When using adjectives that end in -ED or -ING, it’s important to remember that these adjectives can be before or after the noun they are describing. In general, if there are other adjectives present, they should be placed in front of the noun. For example,  “The excited dancers were performing a complicated routine.” In this sentence, “excited” and “complicated” are both used to describe the dancers, so they should be placed in front of them.

However, if there is only one or two adjectives being used to describe something, the order of their placement doesn’t matter. For example, “The excited children were jumping up and down.” In this sentence, both “excited” and “jumping” are present, so they should be placed in front of “children.” However, if the sentence read “The jumping children were excited,” then the adjective “excited” would go after the noun it is describing.

Adjective Suffixes

Adjectives can also have suffixes that change the meaning of the word. For example, adding the suffix -able to the word “understand” will create the adjective “understandable.” Other common adjective suffixes include -ful, -less, and -ish. Each suffix can create many different adjectives depending on the word they are used with.

For example, the suffix -ful can be used with many different words to create adjectives, such as “hopeful” and “thoughtful.” Similarly, the suffix -less can be used with a variety of words to create adjectives like “useless” and “meaningless.”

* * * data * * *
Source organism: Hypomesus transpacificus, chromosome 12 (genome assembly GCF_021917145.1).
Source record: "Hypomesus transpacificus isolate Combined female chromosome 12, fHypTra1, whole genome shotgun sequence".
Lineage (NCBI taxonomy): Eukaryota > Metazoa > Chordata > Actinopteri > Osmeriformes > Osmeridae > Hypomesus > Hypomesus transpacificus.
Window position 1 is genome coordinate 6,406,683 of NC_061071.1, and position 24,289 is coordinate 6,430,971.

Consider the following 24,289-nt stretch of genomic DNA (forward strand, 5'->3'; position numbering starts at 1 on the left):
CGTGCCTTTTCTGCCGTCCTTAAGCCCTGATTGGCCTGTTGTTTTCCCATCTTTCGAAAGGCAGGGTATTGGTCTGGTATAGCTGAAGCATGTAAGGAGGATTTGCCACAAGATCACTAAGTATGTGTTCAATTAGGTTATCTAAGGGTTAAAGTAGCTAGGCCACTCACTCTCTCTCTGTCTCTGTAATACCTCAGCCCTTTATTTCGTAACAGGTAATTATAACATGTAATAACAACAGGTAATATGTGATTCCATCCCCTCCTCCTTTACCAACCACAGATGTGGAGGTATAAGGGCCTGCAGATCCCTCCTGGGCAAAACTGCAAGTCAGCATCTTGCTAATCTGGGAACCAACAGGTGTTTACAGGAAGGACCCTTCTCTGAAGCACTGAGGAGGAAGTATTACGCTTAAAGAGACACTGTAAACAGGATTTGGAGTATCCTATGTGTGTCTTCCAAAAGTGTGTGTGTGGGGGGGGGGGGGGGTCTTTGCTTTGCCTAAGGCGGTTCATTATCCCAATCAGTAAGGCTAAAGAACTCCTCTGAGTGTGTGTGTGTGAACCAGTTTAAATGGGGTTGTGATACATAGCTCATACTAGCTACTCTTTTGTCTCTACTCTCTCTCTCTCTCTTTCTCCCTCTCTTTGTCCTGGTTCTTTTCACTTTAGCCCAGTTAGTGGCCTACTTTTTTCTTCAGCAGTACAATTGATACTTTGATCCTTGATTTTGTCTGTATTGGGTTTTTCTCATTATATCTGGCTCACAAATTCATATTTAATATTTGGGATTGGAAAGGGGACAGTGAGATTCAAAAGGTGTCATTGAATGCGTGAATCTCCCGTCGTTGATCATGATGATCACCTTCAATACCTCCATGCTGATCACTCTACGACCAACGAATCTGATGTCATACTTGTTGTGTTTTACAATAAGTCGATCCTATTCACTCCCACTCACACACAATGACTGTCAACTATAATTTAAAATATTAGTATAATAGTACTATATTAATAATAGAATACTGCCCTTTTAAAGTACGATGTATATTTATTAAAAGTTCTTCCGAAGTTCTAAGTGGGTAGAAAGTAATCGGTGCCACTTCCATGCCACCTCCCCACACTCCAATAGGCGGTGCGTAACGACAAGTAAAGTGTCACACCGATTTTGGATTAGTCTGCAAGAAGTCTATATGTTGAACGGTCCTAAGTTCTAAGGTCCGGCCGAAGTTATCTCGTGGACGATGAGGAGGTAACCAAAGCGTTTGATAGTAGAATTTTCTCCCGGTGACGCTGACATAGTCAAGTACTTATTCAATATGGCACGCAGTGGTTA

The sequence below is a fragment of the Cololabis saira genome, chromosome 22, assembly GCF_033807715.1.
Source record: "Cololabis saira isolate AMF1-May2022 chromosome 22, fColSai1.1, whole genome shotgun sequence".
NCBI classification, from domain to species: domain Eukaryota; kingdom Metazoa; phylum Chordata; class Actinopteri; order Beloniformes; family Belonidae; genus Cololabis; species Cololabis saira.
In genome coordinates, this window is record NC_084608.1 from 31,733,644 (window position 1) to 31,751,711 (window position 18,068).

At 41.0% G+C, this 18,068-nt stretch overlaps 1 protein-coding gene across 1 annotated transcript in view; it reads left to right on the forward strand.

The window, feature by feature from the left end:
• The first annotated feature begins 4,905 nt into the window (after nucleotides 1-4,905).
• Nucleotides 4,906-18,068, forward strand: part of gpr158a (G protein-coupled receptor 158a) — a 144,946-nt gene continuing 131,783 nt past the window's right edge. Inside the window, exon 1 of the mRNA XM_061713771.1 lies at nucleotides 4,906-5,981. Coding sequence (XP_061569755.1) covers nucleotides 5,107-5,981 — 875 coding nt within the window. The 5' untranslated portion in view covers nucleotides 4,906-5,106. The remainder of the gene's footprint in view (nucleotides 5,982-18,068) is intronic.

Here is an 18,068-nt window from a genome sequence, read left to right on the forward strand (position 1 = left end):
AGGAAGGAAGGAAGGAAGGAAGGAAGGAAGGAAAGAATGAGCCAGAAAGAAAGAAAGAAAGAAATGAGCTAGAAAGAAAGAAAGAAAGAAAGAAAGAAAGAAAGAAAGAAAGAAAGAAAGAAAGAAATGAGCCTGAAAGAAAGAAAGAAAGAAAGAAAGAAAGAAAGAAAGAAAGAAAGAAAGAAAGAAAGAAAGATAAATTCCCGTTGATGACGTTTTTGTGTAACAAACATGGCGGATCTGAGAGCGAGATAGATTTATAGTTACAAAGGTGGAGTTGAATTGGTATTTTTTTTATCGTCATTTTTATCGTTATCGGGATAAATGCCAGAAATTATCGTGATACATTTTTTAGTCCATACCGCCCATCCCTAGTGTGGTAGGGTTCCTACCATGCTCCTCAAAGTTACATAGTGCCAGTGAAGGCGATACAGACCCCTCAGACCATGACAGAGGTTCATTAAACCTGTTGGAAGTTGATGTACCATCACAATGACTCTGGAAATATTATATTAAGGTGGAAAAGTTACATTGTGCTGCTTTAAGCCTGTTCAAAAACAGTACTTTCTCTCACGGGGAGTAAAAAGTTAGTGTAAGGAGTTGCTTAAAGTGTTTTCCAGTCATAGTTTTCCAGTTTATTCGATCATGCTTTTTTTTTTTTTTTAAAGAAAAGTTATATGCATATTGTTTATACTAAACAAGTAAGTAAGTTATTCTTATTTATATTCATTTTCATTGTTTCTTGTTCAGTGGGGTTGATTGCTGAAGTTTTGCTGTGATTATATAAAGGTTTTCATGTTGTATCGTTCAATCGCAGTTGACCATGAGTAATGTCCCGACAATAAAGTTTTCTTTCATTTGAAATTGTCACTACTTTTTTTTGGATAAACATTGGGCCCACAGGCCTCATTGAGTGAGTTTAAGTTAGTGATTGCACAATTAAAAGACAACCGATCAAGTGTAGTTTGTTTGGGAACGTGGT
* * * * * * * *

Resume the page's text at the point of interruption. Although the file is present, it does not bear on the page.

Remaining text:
Adjectives and Prepositions

Adjectives & Prepositions often come together. For example, “The cat is afraid of the dog.” In this sentence, “afraid” is an adjective that is used with the preposition “of.” Prepositions are used to describe relationships between different words in a sentence, and they can be used with many different adjectives.

Some common adjective prepositions include “of,” “to,” “at,” and “for.” It’s important to remember that an adjective and a preposition cannot be used at the same time – for example, “The cat is afraid with the dog.” In this sentence, “afraid” would have to be an adverb, not an adjective.

Adjective Phrase

An adjective phrase is a phrase that modifies a noun or pronoun. For example, “The cat with the black fur is mine.” In this sentence, “with the black fur” is an adjective phrase because it is modifying the cat.

Adjective phrases can be made up of single words, but they often consist of multiple words. For example, “The man who won the race is very excited.” In this sentence, “who won the race” describes which man the speaker is talking about, and it is an adjective phrase because it modifies the noun “man.”

Adjective Clause

An adjective clause is a clause that modifies a noun or pronoun. For example, “The cat that I bought is mine.” In this sentence, “that I bought” is an adjective clause because it is modifying the cat.

Like other clauses, an adjective clause can be made up of a subject and a verb. It can also contain relative pronouns like “that” or “which,” as well as other descriptive words. Adjective clauses can be used to describe whole nouns, or they can be used to replace the noun with a pronoun.

For example, “The cat, which was very small and cute, belonged to my little sister.” In this sentence, “which was very small and cute” is an adjective clause that describes the cat.

Summary

Now you know how to identify adjectives in English! They can be used to describe nouns and pronouns, compare two things, and modify other words in a sentence. By understanding the what are adjectives that describe things, you can improve your writing and become more fluent as a speaker.

Whether you’re writing an essay, a blog post, or anything else, knowing how to use adjectives effectively is essential. So next time you’re struggling with your writing or speaking, be sure to add great adjectives to your sentences.

Looking for additional resources on adjectives? Explore some of our other articles on grammar and writing. Whether you’re a beginner or an advanced English learner, there’s something here for everyone! Happy studying! :)​